TAIPEI (CNA) — The Netherlands Trade and Investment Office in Taiwan (NTIO), which represents Dutch interests in the country in the absence of formal diplomatic relations, said Monday it will fund a program to cultivate local talent for Taiwan’s offshore wind energy development.
At a news conference, Guy Wittich, head of the NTIO, said based on the good relationship between the Netherlands and Taiwan, the Dutch government approved a talent cultivation program at the end of 2019.
Under the program, Wittich said, the Dutch government will fully fund the training of trainers in Taiwan by the Netherlands Organisation for Applied Scientific Research (TNO), the Wind Energy Institute at the Delft University of Technology, and Water Research Institute Deltares.
Wittich said with Taiwan’s first offshore wind farm becoming operational last year, renewable energy development in the country has entered a new stage.
Efforts to cultivate talent have become critical to the offshore wind energy industry in Taiwan, the NTIO said, which is why it has teamed up with National Taiwan University (NTU) and the Metal Industries Research & Development Centre (MIRDC) to carry out the program.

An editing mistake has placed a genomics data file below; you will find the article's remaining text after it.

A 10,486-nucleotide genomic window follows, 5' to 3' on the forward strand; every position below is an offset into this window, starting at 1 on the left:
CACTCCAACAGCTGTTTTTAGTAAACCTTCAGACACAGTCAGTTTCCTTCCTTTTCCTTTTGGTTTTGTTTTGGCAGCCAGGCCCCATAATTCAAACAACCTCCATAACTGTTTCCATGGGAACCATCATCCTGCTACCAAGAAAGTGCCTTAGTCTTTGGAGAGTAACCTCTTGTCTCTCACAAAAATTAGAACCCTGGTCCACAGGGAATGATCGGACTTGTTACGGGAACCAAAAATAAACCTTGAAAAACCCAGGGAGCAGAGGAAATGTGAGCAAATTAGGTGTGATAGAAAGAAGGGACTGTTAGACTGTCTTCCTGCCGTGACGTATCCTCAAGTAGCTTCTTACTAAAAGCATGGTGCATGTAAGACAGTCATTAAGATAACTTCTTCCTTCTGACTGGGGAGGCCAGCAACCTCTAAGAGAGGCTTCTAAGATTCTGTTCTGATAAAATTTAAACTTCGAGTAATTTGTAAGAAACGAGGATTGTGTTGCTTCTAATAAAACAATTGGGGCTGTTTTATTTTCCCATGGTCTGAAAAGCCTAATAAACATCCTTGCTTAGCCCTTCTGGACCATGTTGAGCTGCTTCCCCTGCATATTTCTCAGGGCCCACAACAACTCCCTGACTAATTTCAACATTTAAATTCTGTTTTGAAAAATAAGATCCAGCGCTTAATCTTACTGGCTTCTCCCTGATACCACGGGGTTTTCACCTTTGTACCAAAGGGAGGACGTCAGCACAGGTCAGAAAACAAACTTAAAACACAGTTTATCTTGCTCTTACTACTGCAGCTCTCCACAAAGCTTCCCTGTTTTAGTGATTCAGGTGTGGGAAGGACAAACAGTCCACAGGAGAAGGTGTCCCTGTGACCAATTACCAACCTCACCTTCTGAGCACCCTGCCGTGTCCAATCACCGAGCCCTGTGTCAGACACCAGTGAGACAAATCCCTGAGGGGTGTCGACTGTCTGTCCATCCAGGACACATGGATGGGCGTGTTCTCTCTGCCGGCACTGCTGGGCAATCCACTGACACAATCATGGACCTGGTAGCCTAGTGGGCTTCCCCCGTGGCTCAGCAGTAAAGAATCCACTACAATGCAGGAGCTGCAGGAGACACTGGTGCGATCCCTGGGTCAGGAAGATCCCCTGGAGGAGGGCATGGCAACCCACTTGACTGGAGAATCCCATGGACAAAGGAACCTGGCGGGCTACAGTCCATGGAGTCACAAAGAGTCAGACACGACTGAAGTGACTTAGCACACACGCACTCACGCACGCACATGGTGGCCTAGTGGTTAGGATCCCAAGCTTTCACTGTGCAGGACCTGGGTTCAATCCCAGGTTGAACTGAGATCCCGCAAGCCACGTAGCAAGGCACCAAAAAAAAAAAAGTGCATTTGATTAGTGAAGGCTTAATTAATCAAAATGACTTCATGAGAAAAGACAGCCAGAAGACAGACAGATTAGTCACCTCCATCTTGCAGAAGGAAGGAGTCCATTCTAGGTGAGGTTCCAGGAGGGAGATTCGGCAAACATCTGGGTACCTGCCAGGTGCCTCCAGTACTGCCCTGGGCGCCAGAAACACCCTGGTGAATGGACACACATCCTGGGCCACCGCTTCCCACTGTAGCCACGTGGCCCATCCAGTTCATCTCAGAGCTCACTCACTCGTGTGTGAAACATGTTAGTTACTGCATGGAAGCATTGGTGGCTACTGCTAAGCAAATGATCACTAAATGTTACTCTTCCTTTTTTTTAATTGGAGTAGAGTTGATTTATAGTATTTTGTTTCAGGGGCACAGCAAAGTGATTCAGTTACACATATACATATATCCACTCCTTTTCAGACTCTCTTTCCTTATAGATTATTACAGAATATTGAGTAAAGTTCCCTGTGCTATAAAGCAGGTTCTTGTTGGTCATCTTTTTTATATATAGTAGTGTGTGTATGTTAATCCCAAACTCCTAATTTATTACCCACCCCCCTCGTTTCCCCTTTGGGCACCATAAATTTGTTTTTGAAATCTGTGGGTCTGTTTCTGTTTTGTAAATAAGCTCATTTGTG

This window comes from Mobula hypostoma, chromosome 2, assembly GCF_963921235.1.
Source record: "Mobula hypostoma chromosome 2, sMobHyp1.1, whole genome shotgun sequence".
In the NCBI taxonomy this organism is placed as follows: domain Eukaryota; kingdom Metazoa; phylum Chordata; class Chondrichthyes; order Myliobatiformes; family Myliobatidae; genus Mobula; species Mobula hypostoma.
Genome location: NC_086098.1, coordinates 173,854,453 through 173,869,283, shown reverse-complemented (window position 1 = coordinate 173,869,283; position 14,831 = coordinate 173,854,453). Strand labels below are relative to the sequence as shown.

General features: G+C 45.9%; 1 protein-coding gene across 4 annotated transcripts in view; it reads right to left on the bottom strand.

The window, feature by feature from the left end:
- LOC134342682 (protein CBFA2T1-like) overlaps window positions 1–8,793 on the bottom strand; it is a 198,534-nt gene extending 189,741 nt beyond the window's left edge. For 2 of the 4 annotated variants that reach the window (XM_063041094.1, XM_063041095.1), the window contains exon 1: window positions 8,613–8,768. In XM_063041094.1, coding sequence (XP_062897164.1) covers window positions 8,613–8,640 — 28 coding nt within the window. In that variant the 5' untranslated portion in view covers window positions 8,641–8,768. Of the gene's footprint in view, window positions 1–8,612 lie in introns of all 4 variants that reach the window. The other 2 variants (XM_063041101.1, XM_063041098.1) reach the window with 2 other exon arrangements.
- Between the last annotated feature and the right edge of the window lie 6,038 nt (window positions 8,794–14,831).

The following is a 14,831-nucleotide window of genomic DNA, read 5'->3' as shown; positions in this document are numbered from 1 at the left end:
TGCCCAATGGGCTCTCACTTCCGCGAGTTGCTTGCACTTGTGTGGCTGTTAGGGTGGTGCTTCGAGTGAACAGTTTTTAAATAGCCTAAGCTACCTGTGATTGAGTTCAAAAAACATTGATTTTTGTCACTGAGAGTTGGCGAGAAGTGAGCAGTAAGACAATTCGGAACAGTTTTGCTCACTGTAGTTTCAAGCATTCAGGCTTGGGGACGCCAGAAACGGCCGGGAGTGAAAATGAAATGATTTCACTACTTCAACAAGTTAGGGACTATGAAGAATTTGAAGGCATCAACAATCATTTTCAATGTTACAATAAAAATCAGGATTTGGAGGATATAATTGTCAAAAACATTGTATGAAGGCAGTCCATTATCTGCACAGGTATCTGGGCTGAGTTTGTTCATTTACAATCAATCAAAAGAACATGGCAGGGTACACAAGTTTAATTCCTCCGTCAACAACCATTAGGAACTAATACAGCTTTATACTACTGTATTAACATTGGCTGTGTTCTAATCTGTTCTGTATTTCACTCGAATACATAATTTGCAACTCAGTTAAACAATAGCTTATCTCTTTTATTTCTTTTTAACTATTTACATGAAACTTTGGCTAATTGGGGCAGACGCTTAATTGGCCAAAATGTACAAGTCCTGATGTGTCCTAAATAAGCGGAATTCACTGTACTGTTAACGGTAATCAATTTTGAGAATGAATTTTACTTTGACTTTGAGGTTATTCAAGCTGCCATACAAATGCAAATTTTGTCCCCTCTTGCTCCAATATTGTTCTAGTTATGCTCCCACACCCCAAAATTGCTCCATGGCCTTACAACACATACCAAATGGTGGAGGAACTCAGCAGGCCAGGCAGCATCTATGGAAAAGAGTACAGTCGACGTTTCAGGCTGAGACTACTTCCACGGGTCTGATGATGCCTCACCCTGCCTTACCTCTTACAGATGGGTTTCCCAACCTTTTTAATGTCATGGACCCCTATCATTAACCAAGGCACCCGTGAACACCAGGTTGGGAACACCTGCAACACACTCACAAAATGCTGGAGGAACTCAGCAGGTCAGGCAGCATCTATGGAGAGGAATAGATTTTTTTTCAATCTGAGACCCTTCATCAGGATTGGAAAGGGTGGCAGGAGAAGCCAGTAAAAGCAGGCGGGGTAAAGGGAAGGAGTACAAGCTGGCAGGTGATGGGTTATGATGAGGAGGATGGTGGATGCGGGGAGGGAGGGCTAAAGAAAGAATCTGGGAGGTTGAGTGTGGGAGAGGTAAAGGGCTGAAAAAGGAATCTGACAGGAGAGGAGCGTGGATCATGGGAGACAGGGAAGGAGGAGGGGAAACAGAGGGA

The NTIO said National Cheng Kung University and National Sun Yat-sen University are also likely to take part.
According to the NTIO, more than 10 Dutch companies, most of them in the marine engineering industry, have invested in Taiwan and these investors, recognizing the lack of local talent, suggested the Dutch government should set up a talent cultivation program locally.
In the first stage, the program will cultivate 20 trainers, the office said.
The office did not disclose the size of the funding the Dutch government will provide.
In response to the program, Weng Su-chen (翁素真), chief secretary of the Bureau of Energy under the Ministry of Economic Affairs (MOEA), said the MOEA is planning to set up an offshore wind energy training center in Kaohsiung at the end of this year and she hopes trainers from the Dutch talent cultivation program will join the training center, which aims to cultivate about 500 trainees in the initial phase.
According to a recent survey conducted by the NTU Energy Research Center, Taiwan will need about 20,000 offshore energy development professionals by 2025. The center said under the program NTU and the MIRDC will focus on mid-range white-collar management experts.